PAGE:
"The bag having been left unattended, I went up to it and began to examine its contents. The bag was crammed with all kinds of sins: evil gossip, hatred without reason, jealousies, wasted time which should have been spent in study of the Torah, thoughtless prayers, and ugly creatures of sins, big and small. And while I was wondering what to do, I knew that even at that very moment the One with a Thousand Eyes had spied yet another sin, and would soon bring it gleefully to put into the bag! Dear me, I thought, things don't look too good…
"I pushed my hand into the bag and began pulling out one sin after another, to look at it more closely. I saw that almost all the sins were committed unwillingly, without pleasure, downright carelessly, or in sheer ignorance! No Jew was really bad, but the circumstances of exile, poverty and hardships, sometimes harden his heart, set his nerves on edge, bring about petty jealousies, and the like… And strangely enough, as I was examining all these sins, and thinking what was really behind them, they seemed to melt away, one by one, until hardly anything was left in the bag. The bag dropped back, limp and empty…
"The next moment, I heard a terrible cry. Satan was back, and discovering what I had done, he was filled with anger and consternation. 'You thief! What did you do to my sins?' He grabbed at my beard and peyot, yelling, 'Thief, robber! All year I labored to gather these precious sins, and now you have stolen them! You shall pay double!'
"How can I pay you? I pleaded. My sins may be many, but not so many…
"Well, you know the Law, the Adversary countered, he who steals must pay double, and if he is unable to pay, he shall be sold into servitude. You are my slave now! Come!
"The thought of being Satan's slave chilled my blood, and I was ready to collapse. My captor brought me before the Seat of Glory, and pleaded his case before the Supreme Judge of the Universe. After listening to Satan's complaint, the Holy One, blessed is He, said: I will buy him, for so I promised through my prophet Isaiah [46:4]: 'Even to his old age, I will be the same, and when he is gray-headed, still will I sustain him. I have made him, I will bear him, I will sustain and save him…'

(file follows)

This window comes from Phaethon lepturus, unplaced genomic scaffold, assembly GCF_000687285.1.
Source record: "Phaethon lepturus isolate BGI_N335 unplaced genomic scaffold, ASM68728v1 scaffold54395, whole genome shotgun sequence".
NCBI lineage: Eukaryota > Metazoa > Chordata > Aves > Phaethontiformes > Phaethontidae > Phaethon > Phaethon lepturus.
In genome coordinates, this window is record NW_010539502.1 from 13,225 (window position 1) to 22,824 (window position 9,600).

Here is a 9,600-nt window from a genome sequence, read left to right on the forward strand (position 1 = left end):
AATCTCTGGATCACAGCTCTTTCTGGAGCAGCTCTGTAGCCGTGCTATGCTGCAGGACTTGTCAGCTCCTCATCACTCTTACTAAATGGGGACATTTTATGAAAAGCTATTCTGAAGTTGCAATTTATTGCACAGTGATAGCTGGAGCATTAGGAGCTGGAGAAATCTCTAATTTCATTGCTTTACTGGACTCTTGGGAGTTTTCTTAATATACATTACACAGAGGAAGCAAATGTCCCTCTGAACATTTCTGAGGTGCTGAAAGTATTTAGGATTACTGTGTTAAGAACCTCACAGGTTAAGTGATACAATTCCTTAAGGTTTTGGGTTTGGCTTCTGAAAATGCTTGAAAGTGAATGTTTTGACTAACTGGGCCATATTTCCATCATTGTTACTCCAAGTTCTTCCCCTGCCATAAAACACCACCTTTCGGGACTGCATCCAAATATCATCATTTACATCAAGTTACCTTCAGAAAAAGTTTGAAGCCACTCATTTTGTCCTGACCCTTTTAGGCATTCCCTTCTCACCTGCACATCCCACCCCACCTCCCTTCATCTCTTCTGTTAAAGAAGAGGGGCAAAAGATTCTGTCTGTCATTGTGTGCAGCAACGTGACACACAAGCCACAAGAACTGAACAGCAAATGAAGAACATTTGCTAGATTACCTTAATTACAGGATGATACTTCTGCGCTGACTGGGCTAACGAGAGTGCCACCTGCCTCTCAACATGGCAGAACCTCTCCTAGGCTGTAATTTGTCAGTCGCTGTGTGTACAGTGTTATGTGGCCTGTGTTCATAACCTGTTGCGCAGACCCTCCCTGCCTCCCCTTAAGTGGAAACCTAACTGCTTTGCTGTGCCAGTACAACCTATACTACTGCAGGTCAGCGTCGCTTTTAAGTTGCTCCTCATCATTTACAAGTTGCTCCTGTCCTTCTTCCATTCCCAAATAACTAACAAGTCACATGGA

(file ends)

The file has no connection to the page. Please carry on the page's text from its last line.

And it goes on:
"At this point I came to,” concluded the Berditchever Rebbe. "Now I understand the meaning of the words: To Him, Who acquires His servants in judgment! We are the servants of G-d, and if we are faithful servants, G-d protects us and is our Merciful Master. Let us remain faithful servants to G-d, and we'll be spared from being servants of servants, and in the merit of this, the Almighty will surely inscribe us all in the Book of Life, for a happy New Year!"
This last one is from Reb Shlomo Carlebach as it was transcribed by Miriam Rubinoff for Connections Magazine.
A Blessing for Yom Kippur
Do you know what the most Divine thing in the world is? To forgive is Divine, it's true. But not to give up is even more Divine. Not to give up on G-d is not so hard. Not to give up on people, that is really hard - the most Divine thing a person can do.
Brooklyn, 5749 - Reb Shlomo speaking:
There is a most beautiful story, before Yom Kippur, the heiliger [holy] Rebbe Levi Yitzchak of Berditchev gave notice to the whole city of Berditchev that he wants everyone to come and receive his blessings -- but that it would cost one ruble. Everybody came. One way or another, they either had a ruble, they borrowed a ruble, everybody came. It was getting later and later, and Rebbe Levi Yitzchak was not going to shul yet. People were saying, it's late, it's late, but obviously he was waiting for somebody.
Very late, very late -- and all of us are so late. The secret of life is to know it's never too late, but gevalt are we late!
Finally, a very poor woman came. And she said to him, "Heiliger Rebbe, here is my ruble, please bless me."
And Rebbe Levi Yitzchak blessed her and she went on to say, "Rebbe, believe me it was so hard for me to get this ruble. But here is my little girl with me. I don't have a ruble for her. Could you please bless her for free?"
So Rebbe Levi Yitzchak says, "I'm sorry, the price is one ruble. What can I do? If you don't have a ruble, I can't bless your daughter."
The woman burst out crying and said, "Rebbe, I have only one ruble. Take away the blessing you gave me. I don't care what happens to me ever. But please bless my child, heilege Rebbe, bless my child."
Rebbe Levi Yitzchak couldn't control himself any more. He got up and he went to shul. He opened up the Holy Ark and said, "Ribono shel Olam, Master of the Universe! Did you hear what this woman said? 'I don't care what happens to me, but please bless my child.' Ribono shel Olam, how can you not do the same? I don't care what happens to me, but please bless your children."
May we all be blessed in these Awesome Days!!!